- that's our prediction in relation to the new children's hospital which is already under construction in the grounds of an existing infrastructurally-challenged Dublin hospital : "We have power to change this decision and make the right decision for the kids of this country, not just for this generation but for the next three or four generations. This children's hospital is supposed to last for 100 years. It can't. It won't be able to accommodate a maternity hospital on site and as a result of that, babies are going to die. This is wrong, wrong, wrong...many appallingly bad decisions have been made by successive governments over the last few decades which have cost us dearly - PPARS, voting machines, four instead of six lanes on the M50, the Red and Green lines of the Luas not connecting, Thornton Hall, etc...this new hospital is supposed to meet the needs of our sickest children from the whole of Ireland for the next 100 years. If we allow institutional politics to prevail by building on the St James's site, children's needs won't be met for even the next 10 years...the proposed hospital is as high and much longer than Croke Park ; this on a site that is already built on and will require major re-location of parts of the adult hospital, re-routing a major sewer at an estimated cost of €18m and causing major disruption for patients and staff...a ridiculous decision and a terrible mistake...the site is surrounded by very narrow single-lane streets which create significant problems for ambulance access.

The proposed parking provision would be the lowest of any recently built children's hospital anywhere in the world, significantly adding to parents' stress. If built at St James's, subsequent air pollution will exceed mandatory EU figures and the air quality guidelines of the World Health compelling clinical or planning reasons have ever been produced to support the choice of St James's - because none exist..." - Dr. Fin Breatnach, paediatrician.

'Ultimately, this was a political decision...' - from here. And, in our opinion, it was a decision taken by various members of the establishment in this State, political and business class, because they were bribed to arrive at that conclusion, as has happened here before. Once again, wealthy individuals in positions of authority have feathered their own nest at the expense of society and, by doing so, they have endangered the lives of children - not their own children, of course, as their kids will be helicoptered to the nearest private facility should the need arise - but the children of working-class and unemployed parents who themselves are constantly ripped-off by that greedy and shameless 'elite' and, as a mother of three children, I have experience of that. We'd guess that it will be at least a decade after the new entity has been squeezed into an already crowded and totally unsuitable space before the corruption involved comes to light but, by then, those responsible will have moved on - perhaps to Brussels or a private nursing home here or abroad - and no heads will roll, no compensation will be sought and nothing will have been learned. That's 'Free Statism' for ya.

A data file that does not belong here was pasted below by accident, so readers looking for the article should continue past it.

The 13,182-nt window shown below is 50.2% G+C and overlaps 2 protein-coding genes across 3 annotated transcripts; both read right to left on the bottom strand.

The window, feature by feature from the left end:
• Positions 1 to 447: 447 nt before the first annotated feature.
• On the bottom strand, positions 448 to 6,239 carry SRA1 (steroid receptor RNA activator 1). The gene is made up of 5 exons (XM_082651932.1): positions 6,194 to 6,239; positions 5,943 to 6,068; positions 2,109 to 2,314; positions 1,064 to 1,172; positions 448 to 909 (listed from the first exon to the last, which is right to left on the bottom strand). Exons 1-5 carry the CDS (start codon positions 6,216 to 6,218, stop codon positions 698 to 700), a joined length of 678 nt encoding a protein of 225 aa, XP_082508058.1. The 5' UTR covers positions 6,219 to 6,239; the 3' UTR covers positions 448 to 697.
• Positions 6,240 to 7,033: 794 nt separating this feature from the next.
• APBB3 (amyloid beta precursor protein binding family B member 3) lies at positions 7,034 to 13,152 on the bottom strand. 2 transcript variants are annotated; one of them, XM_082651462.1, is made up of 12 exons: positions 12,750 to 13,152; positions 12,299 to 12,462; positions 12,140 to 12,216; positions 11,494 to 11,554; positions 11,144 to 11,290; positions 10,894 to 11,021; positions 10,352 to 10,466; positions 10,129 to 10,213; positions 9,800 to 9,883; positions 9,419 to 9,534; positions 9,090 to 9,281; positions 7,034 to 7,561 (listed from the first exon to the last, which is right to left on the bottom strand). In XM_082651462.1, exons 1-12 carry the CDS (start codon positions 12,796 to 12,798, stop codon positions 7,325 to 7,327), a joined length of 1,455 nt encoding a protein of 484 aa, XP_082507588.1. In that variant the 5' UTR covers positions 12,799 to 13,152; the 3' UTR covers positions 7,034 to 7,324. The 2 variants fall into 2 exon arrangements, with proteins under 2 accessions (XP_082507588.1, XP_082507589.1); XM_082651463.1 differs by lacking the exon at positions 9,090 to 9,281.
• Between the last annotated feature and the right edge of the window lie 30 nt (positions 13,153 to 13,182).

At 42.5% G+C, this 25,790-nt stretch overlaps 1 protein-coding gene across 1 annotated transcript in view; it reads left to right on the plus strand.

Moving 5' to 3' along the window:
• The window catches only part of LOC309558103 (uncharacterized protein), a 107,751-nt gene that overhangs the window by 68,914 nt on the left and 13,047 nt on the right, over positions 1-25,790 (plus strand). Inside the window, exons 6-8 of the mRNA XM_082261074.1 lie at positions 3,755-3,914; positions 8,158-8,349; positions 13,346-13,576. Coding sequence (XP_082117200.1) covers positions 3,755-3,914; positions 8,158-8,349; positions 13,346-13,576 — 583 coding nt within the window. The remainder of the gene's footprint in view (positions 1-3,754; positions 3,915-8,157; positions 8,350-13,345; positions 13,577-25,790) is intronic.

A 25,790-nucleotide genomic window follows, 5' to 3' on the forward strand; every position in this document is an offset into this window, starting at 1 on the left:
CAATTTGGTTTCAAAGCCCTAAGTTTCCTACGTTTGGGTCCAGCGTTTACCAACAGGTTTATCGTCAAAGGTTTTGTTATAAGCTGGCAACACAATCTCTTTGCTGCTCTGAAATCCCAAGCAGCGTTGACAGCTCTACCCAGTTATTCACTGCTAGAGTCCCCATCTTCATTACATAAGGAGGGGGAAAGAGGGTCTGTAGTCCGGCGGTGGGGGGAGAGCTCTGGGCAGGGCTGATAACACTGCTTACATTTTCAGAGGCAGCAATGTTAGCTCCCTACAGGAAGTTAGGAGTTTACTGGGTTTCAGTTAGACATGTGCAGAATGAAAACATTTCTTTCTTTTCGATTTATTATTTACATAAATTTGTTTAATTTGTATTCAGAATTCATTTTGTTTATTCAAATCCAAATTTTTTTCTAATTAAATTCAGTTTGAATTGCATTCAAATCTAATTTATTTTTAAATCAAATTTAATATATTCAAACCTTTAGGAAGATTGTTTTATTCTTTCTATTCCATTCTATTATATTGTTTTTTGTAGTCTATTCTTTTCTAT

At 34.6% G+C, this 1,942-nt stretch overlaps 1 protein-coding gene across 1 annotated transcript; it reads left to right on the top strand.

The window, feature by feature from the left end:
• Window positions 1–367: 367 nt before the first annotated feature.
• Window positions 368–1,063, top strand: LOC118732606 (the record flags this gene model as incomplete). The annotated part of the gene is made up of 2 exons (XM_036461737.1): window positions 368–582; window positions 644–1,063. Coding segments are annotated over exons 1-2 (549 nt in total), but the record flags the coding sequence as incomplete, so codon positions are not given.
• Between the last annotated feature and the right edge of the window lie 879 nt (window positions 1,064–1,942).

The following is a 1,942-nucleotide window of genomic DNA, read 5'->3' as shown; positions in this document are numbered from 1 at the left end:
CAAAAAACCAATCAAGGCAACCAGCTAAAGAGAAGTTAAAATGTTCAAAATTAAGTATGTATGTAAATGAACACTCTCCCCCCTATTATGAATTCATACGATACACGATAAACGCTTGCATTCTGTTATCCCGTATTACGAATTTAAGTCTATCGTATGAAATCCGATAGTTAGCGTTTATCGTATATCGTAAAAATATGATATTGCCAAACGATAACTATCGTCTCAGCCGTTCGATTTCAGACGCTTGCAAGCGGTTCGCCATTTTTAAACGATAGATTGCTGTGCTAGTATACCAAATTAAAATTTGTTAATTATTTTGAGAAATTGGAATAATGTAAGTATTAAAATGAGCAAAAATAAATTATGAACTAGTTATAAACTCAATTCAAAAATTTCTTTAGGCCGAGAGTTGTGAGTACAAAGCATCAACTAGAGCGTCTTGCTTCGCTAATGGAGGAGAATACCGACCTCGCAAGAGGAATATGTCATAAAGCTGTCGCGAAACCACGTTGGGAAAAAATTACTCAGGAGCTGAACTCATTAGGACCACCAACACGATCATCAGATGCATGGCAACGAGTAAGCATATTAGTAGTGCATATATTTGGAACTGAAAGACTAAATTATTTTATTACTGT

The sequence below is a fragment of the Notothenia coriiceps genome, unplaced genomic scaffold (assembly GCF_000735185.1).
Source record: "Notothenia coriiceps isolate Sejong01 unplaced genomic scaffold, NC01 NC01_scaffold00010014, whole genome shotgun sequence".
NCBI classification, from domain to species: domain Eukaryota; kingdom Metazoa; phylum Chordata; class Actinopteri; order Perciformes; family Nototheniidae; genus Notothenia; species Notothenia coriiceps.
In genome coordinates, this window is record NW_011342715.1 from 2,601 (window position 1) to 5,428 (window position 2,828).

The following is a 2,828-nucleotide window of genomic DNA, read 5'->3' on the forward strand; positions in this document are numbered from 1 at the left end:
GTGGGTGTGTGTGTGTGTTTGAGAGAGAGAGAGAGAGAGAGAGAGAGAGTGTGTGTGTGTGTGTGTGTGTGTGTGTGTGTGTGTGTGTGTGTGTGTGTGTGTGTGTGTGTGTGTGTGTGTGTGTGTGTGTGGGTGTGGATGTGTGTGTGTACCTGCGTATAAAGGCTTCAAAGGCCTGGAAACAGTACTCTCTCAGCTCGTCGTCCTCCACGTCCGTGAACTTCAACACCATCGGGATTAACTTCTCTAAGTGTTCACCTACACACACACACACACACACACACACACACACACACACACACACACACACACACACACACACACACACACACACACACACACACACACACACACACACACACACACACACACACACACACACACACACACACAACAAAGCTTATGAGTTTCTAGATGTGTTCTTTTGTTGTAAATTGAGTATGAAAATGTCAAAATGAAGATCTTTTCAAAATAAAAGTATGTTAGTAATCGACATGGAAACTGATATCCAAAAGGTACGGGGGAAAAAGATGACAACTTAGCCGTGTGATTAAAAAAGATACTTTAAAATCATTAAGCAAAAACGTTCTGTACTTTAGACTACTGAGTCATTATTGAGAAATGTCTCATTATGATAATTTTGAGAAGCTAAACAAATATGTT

By prisoners from E1 Landing, Portlaoise Prison, 1999.


Grateful thanks to the following for their help, support, assistance and encouragement, and all those who helped with the typing and word processing over the past few months. Many thanks to Cian Sharkhin, the editor of the book, Mr Bill Donoghue, Governor, Portlaoise, Mr Seán Wynne, supervising teacher, the education unit in Portlaoise Prison and the education staff, especially Zack, Helena and Jane. Education officers Bill Carroll and Dave McDonald, Rita Kelly, writer, print unit, Arbour Hill.

First Print : November 1999, reprinted March 2000, illustrations by D O'Hare, Zack and Natasha. Photograph selection : Eamonn Kelly and Harry Melia.

SWEET DREAMS. (By Kevin Lynch.)

All alone I dream of night time with you

a cold winter's night it is.

I see your face of beauty smiling like the sun

it warms me in this cold.

I see our house, our home

then I'm in our room.

In my mind nothing has changed

I see the picture on the wall

with the baby in the basket.

You have everything just right

the scented flowers in the dish on the dresser

and the water bottle in the bed.

As in life you have your side

and I have mine.

We slip under the covers

and entwine in each other's embrace.

You say your feet are cold

but nothing of you could be cold to me.

Then we settle

your head is on my chest.

With one arm and one leg across me.

It seems so natural, so right.

I haven't a care in the world

and everything is quiet.

We drift into a beautiful lovers sleep.

We are like dancers in the night

You turn and I turn with you

I turn and you turn with me

then we are still, moulded together

our spirit is one in the night.

Morning wakes us from our embrace

the soul of day is echoed in your face

I just lie and stare at you.

The dribbles on your cheek

and the look I love so much.

My hand reaches out to touch you

but you disappear. I wake up all alone again.

(Next - 'The Crier', by Kevin Lynch.)


And, yes, we are members of that rare breed - house owners. But it took us over twenty years to get there : we were in our late teens when we got married and took out a mortgage (with all that that entails ie financial hardship, no holidays, the extra money needed to rear three kids, a car held together with sellotape etc etc) and, as stated, it took us over twenty years to pay it back, but pay it back we did, ahead of schedule. Which, apparently, marks us out as a 'cash cow' as far as the politicians here are concerned, as we are being pursued by the taxman for a 'property tax' ie money 'owed' for owning our our home!